Meanwhile, two of Russia’s veteran human rights groups, Memorial and the Moscow Helsinki Group, issued a joint statement this week condemning Putin’s anthem initiative. The two groups said it was “categorically unacceptable” to restore the Soviet-era anthem, given that Aleksandrov’s music and Mikhalkov’s words were approved by Josef Stalin, NKVD chief Lavrenti Beria, Andrei Zhdanov [Leningrad Communist Party boss and Stalin’s culture tsar] “and other great criminals of the 20th century.” The statement said that the Soviet-era hymn “absolutely corresponded to the spirit of the Stalinist empire, built on the bones of millions,” and that its revival would be “a step toward revanche” (Russian agencies, December 5). The Moscow Writer’s Union yesterday published a similar appeal, signed by the writer Yuri Chernichenko and the poetess Rimma Kazakova, among others. It accused Putin of “yielding to the forces of revanche” (Russian agencies, December 6). The newspaper Moskovsky komsomolets noted that were the Aleksandrov hymn re-adopted, large numbers of those attending official events, ranging from sporting events to Duma sessions, would refuse to stand during the playing of the anthem. “It’s hard to imagine a greater shame for Russia,” the newspaper wrote (Moskovsky komsomolets, December 7). Valeria Novodvorskaya, a Soviet-era dissident and chairman of the central coordinating council of the Democratic Union of Russia, even suggested that Putin and the Duma majority were in essence planning a “coup” on December 8 by adopting the hymn of a state which no longer exists and thereby “abolishing Russian statehood” (NTV, December 6). Meanwhile, the pro-Kremlin Unity party has reportedly made a “discovery” which it will try to use to appease the critics of Putin’s decision. An “analytical group” within the party purportedly discovered that Aleksandrov’s melody was actually lifted from a one written in the 19th century, making it non-Stalinist in pedigree (Segodnya, December 7).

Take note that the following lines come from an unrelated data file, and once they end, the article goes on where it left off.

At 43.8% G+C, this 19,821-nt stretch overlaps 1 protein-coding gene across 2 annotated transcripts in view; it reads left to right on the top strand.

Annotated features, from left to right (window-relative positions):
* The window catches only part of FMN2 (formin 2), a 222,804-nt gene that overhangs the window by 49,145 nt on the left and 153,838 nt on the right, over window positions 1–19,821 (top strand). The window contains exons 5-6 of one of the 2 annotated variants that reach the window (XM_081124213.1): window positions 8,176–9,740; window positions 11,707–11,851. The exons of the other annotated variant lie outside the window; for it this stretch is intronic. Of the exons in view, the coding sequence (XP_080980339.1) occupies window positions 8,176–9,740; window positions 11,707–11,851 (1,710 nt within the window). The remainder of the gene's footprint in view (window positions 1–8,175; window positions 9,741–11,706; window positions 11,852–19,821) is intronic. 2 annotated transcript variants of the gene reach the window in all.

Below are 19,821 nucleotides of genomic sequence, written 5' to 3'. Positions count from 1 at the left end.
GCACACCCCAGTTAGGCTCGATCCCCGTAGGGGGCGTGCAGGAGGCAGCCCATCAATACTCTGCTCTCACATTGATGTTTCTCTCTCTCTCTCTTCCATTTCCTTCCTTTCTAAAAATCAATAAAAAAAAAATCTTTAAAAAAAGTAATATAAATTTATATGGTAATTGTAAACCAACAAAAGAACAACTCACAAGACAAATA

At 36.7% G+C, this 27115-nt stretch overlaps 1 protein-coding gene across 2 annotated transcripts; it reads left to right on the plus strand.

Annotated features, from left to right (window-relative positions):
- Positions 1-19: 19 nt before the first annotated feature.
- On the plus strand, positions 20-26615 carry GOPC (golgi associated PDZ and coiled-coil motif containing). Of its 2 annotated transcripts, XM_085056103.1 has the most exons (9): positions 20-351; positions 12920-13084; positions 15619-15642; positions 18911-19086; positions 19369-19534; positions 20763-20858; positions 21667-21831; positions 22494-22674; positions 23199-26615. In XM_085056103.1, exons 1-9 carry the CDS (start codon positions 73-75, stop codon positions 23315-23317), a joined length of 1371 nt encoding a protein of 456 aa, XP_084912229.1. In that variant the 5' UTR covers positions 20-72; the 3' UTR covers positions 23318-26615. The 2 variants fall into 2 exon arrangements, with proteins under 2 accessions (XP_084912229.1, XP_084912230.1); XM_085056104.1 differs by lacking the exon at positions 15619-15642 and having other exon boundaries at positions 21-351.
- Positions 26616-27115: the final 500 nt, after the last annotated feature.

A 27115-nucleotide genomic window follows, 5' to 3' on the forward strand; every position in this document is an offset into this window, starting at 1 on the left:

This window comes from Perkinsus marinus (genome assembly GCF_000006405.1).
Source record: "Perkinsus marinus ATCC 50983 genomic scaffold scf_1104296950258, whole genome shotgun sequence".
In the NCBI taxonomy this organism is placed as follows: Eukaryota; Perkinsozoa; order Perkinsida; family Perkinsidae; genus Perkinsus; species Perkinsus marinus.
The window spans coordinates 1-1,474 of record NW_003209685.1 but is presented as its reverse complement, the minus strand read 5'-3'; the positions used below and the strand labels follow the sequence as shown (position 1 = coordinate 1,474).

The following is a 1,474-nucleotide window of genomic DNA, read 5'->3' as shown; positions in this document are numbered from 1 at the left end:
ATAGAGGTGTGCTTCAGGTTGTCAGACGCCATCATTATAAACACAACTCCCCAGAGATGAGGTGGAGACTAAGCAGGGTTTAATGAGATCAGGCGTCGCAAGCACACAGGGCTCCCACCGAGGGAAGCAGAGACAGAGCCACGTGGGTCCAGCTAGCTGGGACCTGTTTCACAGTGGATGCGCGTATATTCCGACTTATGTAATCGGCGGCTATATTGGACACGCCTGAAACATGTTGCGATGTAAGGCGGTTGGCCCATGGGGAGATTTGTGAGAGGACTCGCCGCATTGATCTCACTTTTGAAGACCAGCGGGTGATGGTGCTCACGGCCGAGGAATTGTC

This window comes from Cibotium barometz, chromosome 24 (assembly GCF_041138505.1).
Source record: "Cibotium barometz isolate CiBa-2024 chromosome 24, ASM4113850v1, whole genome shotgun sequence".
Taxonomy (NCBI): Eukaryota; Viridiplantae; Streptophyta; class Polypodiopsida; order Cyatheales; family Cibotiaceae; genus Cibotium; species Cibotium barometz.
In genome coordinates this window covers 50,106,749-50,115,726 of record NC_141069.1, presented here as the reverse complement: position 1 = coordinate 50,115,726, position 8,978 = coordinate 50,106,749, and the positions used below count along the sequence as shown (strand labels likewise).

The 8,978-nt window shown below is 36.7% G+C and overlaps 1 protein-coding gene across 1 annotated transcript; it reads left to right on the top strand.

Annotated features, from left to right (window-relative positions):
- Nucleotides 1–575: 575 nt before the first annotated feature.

At the same time, Putin’s initiative has received support from some quarters. A group of cultural figures wrote an open letter to State Duma deputies declaring their support for Putin’s draft laws on the hymn, flag and coat-of-arms. The signatories, including the sculptor Zurab Tsereteli and the film director Karen Shakhnazarov, called Putin’s proposals “an historic compromise” which unite three state symbols from different periods and thereby can serve as “the basis for strengthening civil accord, which is so necessary for us today” (Russian agencies, December 6). Likewise, Putin’s initiative has received support from Patriarch of Moscow and All Russia Aleksy II; Talgat Tadzhuddin, chief mufti and chairman of the Central Spiritual Board of Muslims in Russia and European CIS member states; Berl Lazar, head of the Federation of Jewish Communities of Russia, an organization created in November 1999 with the Kremlin’s blessings, the Russian Olympic Committee; and the All-Russian Council of Veterans (Russian agencies, December 6).